So nothing that Ricoh could do, zero chance of seeking reparations!
10-09-2019, 07:28 AM   #6
Site Supporter
Site Supporter




Join Date: Jun 2013
Location: Washington DC
Photos: Albums
Posts: 526
Original Poster
Thanks, Photogem. I did not see your original descriptions of this solenoid's history, but I appreciate knowing it now. I guess it is simply an unfortunate mystery that the solenoid worked in the flashes, but something about its interface with the shutter or its location in the camera or something unknown caused failures in its operation. My K-S2 failed under 5,000 clicks. I have not attempted to open it to repair it in either of the two known methods, but I do have the newest 55-300 lens that does not depend on the solenoid, and I have three stellar IQ older Pentax lenses with aperture rings so I can do green button stop down shooting with those (but only in Live View -- through the optical viewfinder, green button stop down metering has now stopped working, perhaps an evolution of the problem; I think it worked for a while but has stopped).
10-09-2019, 08:01 AM   #7
Site Supporter
Site Supporter




Join Date: Apr 2015
Location: Winterthur
Photos: Albums
Posts: 627
QuoteOriginally posted by Marktax Quote
Thanks, Photogem. I did not see your original descriptions of this solenoid's history, but I appreciate knowing it now. I guess it is simply an unfortunate mystery that the solenoid worked in the flashes, but something about its interface with the shutter or its location in the camera or something unknown caused failures in its operation. My K-S2 failed under 5,000 clicks. I have not attempted to open it to repair it in either of the two known methods, but I do have the newest 55-300 lens that does not depend on the solenoid, and I have three stellar IQ older Pentax lenses with aperture rings so I can do green button stop down shooting with those (but only in Live View -- through the optical viewfinder, green button stop down metering has now stopped working, perhaps an evolution of the problem; I think it worked for a while but has stopped).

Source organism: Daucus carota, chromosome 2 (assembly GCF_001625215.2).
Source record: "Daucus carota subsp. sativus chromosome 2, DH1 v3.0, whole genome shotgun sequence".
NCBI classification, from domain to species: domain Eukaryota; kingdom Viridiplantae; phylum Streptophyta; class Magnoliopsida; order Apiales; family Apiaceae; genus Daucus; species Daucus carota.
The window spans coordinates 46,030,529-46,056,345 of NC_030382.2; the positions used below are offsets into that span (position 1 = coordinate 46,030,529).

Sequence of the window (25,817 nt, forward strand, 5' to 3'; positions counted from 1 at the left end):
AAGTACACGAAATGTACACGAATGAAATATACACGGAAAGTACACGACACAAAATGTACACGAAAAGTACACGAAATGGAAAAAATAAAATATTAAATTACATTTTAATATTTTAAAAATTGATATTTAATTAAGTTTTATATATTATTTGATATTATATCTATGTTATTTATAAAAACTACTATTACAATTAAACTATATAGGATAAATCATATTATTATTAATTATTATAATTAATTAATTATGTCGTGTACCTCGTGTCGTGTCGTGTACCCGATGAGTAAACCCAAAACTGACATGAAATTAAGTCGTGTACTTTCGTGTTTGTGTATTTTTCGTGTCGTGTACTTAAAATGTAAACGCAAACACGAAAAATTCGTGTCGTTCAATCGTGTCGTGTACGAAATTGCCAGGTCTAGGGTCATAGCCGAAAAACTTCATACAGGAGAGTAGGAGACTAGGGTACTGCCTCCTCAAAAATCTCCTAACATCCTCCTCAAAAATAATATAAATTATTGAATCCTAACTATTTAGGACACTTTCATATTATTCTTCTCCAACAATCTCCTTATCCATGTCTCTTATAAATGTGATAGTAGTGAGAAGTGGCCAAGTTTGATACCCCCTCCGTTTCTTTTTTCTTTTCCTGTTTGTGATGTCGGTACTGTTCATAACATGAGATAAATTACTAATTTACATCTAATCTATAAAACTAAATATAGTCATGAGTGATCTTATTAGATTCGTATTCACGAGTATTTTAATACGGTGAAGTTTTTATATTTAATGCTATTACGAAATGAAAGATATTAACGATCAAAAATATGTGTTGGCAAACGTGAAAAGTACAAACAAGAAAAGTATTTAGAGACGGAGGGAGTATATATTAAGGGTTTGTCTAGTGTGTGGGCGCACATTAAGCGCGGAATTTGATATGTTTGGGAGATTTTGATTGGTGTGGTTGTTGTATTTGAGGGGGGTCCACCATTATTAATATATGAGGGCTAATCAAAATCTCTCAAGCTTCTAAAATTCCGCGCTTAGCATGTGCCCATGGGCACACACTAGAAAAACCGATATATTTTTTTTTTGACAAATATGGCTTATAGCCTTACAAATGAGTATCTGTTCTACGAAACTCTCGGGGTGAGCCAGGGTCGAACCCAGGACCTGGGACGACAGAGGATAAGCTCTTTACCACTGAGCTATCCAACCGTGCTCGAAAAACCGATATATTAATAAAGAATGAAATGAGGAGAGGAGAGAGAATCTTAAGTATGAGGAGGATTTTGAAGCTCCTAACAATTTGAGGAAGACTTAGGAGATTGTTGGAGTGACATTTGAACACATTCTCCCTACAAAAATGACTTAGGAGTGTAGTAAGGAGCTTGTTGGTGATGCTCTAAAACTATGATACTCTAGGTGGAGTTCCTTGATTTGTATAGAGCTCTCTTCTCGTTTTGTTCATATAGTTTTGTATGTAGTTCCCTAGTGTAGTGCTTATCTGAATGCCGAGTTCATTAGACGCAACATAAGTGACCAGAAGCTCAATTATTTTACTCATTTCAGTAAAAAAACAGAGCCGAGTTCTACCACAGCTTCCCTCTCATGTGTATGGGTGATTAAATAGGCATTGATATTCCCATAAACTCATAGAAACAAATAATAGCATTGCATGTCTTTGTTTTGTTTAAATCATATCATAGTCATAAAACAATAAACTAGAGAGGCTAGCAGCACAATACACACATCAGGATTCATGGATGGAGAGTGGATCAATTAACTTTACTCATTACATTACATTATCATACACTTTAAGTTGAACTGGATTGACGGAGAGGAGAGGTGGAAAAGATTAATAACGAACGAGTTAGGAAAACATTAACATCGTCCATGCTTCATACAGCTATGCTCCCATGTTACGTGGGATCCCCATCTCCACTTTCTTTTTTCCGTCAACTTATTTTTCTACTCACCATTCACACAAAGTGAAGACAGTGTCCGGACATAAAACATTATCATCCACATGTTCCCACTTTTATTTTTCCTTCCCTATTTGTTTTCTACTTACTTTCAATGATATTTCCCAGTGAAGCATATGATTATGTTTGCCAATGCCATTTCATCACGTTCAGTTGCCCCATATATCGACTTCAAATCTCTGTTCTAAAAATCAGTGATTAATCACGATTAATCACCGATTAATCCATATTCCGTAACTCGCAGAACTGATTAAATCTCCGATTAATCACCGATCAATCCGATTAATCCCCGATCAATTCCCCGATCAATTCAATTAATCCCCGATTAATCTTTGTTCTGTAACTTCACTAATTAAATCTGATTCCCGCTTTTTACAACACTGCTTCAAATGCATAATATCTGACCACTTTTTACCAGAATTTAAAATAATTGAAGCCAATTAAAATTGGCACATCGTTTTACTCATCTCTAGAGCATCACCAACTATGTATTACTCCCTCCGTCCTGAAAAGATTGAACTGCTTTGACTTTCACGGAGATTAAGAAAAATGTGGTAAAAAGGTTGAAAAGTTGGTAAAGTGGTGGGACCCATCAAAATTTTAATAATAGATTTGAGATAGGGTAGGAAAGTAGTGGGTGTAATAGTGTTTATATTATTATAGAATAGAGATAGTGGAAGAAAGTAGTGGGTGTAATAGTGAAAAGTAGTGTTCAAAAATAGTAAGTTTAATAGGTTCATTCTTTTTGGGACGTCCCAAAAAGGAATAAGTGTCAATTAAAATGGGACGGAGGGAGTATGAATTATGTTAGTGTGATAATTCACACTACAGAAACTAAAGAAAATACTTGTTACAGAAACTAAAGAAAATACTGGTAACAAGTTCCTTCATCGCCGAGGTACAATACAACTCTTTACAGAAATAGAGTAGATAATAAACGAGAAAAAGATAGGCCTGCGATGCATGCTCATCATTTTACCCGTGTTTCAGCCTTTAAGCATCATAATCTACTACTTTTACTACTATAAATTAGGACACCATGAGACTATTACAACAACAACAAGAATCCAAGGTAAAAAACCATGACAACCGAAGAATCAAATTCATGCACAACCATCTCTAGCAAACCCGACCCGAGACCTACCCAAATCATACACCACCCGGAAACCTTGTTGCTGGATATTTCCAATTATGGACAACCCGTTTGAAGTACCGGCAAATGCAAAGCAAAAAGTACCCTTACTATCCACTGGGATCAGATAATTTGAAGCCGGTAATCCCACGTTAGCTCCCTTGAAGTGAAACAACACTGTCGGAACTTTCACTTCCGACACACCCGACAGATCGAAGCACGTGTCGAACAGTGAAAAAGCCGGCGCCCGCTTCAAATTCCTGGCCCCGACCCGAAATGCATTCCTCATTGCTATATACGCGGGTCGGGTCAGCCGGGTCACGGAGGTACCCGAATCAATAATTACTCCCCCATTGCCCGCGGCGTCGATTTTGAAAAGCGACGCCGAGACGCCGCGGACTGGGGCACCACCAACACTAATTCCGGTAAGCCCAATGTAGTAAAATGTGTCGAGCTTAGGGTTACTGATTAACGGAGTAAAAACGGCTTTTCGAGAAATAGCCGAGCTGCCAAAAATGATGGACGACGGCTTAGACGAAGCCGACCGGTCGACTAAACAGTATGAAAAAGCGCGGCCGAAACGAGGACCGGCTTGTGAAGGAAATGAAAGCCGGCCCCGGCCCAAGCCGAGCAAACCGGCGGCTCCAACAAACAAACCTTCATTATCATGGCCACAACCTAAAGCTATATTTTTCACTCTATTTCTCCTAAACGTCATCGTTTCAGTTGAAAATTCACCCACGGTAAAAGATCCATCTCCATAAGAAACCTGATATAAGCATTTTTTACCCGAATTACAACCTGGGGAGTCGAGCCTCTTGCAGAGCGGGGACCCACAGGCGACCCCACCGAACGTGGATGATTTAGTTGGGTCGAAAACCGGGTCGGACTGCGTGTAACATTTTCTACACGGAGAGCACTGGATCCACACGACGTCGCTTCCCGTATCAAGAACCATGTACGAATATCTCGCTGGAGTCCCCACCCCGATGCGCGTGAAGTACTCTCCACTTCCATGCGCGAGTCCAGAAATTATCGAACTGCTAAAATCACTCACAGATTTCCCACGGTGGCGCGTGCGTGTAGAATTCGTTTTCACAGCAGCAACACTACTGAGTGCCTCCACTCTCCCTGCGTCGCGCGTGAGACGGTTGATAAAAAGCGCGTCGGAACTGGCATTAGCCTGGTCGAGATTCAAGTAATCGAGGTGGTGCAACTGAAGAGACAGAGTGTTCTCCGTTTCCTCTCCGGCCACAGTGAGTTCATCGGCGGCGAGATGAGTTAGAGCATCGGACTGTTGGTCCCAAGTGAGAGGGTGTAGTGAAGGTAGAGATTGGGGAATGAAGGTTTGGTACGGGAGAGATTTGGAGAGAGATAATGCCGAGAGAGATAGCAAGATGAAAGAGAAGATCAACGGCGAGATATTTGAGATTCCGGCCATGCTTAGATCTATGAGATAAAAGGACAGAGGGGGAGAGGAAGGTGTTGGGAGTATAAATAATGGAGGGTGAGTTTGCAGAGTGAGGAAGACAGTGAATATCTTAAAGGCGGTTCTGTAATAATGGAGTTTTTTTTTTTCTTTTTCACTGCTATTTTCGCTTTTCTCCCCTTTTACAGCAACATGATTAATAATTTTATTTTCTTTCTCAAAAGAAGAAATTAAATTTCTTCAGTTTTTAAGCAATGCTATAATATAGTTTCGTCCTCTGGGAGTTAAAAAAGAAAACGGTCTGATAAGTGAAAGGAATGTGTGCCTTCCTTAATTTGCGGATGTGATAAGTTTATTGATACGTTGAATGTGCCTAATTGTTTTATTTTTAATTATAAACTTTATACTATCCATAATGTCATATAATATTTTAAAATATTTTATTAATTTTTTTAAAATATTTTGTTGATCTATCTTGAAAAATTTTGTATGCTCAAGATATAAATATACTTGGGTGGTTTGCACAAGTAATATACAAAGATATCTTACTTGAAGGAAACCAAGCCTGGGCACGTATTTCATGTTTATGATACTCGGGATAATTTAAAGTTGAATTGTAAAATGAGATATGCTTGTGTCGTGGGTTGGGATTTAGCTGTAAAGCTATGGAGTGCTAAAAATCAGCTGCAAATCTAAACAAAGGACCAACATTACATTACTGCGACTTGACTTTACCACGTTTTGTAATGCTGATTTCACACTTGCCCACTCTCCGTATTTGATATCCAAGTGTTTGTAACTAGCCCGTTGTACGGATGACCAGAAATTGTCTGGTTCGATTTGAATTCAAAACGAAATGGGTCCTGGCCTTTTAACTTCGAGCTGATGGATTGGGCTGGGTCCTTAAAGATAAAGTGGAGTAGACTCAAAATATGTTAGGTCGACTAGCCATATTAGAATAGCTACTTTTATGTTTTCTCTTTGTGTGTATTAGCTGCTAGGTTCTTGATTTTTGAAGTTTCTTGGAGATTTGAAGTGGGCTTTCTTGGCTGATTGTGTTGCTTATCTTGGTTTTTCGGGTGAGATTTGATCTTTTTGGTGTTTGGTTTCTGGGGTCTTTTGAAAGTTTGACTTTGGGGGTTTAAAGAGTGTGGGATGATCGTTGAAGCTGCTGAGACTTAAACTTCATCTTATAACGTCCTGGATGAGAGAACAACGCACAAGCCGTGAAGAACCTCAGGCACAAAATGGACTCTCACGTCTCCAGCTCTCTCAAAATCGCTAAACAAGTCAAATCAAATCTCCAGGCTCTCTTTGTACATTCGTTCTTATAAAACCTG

Next time I have a Pentax with failing solenoid and I disassembled it I shall check about Green Button Metering and what it might be about.
Anyway, repairing the K-S2 is pretty easy and worth it, the K-S2 is a very good camera, kind of a wolf in sheepskin
10-09-2019, 09:29 AM   #8
retired sw engineer
Loyal Site Supporter
reh321's Avatar

Join Date: Nov 2014
Location: South Bend, IN, USA
Photos: Gallery | Albums
Posts: 15,273
QuoteOriginally posted by photogem Quote
Next time I have a Pentax with failing solenoid and I disassembled it I shall check about Green Button Metering and what it might be about.
Aperture control from the body failed in my K-30 a year ago, but the "green button" metering still works on lenses that have an aperture ring to control aperture from the lens.

10-09-2019, 09:36 AM   #9
Site Supporter
Site Supporter




Join Date: Jun 2013
Location: Washington DC
Photos: Albums
Posts: 526
Original Poster
QuoteOriginally posted by photogem Quote
Next time I have a Pentax with failing solenoid and I disassembled it I shall check about Green Button Metering and what it might be about.
Anyway, repairing the K-S2 is pretty easy and worth it, the K-S2 is a very good camera, kind of a wolf in sheepskin
Another person has also reported ovf/green button stop down working for a while, then becoming possible in Live View only. It seems like a second stage failure that does not always occur.

Can you help me identify the number of screws to be removed from the K-S2? I'll give it a go if all I need is a 000 size phillips head. Does the top need to come off? I think I saw one video in which the top of a K 30 was still on the camera when someone was trying to get to the solenoid. Other videos I've seen pull off the bottom, top, and front. I have not seen a video repairing the K-S2.
10-09-2019, 01:04 PM   #10
Site Supporter
Site Supporter




Join Date: Apr 2015
Location: Winterthur
Photos: Albums
Posts: 627
Attached some photos showing the location of the screws. You don't need to unscrew this screw deep down in the battery compartment.

The top needs to be lifted but not taken off. Otherwise it "jams" the frontpart. So you start with the bottom, take the rubber eyepiece off, open the flash without battery inside (important! No need to discharge the flash condensor, it is well protected), then left side, right side.

When you have exchanged the solenoid (better not to sand/file the plunger, bad idea, can lead to further damage!) against the white Japan solenoid just be carefull that you align the AF-M switch the right way, i.e. inner part (last photo) downwards and outer part on AF! See my description of the K-S1 repair manual, it is similar. Or vice-versa: Inner switch upwards and outer part on M.
Attached Images
           
10-09-2019, 02:22 PM   #11
Site Supporter
Site Supporter




Join Date: Jun 2013
Location: Washington DC
Photos: Albums
Posts: 526
Original Poster
Thanks very much for the info and confidence. I'm undertaking it now! I'll report back when done.
10-09-2019, 02:34 PM   #12
Site Supporter
Site Supporter




Join Date: Apr 2015